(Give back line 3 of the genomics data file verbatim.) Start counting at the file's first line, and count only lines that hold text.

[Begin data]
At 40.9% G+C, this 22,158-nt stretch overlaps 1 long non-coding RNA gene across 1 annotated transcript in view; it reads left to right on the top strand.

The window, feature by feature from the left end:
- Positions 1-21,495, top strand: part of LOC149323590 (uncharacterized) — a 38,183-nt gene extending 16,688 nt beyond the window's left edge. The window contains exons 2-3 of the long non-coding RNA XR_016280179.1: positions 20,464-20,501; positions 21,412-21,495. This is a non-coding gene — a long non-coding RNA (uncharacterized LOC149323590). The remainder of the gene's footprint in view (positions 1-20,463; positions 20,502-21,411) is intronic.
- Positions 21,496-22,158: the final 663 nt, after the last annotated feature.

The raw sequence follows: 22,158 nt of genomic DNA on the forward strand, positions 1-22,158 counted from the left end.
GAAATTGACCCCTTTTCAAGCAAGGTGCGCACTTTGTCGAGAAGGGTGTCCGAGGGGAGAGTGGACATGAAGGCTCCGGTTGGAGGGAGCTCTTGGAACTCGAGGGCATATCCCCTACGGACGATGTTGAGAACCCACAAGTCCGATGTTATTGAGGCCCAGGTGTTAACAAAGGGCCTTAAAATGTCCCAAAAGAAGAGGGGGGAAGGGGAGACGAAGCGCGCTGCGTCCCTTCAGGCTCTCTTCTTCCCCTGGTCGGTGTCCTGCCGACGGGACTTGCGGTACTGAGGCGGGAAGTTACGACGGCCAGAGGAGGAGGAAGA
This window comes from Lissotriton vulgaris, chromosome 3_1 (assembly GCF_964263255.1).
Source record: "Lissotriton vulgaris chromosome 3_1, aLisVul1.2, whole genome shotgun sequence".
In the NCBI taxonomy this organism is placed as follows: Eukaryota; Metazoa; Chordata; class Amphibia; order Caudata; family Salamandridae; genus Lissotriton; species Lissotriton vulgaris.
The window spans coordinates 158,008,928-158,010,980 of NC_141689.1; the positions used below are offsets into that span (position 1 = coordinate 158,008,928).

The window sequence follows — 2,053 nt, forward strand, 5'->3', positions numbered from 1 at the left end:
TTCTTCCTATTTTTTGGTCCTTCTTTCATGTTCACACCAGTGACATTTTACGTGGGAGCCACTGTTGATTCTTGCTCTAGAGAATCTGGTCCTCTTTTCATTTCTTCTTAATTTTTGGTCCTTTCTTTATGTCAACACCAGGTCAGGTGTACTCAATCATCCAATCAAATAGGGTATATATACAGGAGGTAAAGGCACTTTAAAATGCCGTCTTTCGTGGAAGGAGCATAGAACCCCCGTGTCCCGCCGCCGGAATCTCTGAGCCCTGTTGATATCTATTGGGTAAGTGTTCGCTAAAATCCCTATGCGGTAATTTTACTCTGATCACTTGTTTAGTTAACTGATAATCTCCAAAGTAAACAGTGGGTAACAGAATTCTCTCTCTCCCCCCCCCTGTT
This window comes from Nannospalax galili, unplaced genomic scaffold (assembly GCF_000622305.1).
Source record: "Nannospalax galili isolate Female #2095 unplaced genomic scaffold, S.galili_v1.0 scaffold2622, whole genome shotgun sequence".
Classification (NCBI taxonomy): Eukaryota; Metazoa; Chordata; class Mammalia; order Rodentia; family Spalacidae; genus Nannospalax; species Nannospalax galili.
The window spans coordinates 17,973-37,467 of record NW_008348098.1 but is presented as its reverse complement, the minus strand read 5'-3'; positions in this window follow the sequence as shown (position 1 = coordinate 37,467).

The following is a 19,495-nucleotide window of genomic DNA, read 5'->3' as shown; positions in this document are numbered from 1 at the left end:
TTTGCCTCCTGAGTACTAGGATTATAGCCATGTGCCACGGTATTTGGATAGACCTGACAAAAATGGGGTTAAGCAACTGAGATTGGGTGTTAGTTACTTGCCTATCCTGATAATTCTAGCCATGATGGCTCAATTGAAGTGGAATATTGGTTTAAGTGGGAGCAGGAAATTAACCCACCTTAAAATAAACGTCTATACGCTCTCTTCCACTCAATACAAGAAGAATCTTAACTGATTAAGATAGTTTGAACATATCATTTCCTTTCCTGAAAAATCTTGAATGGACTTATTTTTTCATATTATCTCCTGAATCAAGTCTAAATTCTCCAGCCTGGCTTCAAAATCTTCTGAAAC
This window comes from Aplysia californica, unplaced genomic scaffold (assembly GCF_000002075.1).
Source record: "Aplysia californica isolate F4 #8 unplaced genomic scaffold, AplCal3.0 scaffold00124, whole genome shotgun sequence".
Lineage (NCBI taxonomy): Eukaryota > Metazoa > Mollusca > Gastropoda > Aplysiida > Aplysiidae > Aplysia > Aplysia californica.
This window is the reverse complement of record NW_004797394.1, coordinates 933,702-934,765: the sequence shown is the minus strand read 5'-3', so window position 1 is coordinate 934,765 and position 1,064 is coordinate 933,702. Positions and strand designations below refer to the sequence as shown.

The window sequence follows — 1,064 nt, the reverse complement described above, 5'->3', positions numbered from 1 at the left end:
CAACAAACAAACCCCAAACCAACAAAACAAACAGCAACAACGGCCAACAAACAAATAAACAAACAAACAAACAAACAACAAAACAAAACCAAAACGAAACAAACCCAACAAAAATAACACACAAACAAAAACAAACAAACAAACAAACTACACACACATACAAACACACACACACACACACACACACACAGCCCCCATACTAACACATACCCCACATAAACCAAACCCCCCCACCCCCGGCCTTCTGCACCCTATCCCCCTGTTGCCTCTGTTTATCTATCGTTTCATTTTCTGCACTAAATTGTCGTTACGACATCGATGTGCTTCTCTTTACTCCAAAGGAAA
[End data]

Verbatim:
- Positions 1-21,495, top strand: part of LOC149323590 (uncharacterized) — a 38,183-nt gene extending 16,688 nt beyond the window's left edge. The window contains exons 2-3 of the long non-coding RNA XR_016280179.1: positions 20,464-20,501; positions 21,412-21,495. This is a non-coding gene — a long non-coding RNA (uncharacterized LOC149323590). The remainder of the gene's footprint in view (positions 1-20,463; positions 20,502-21,411) is intronic.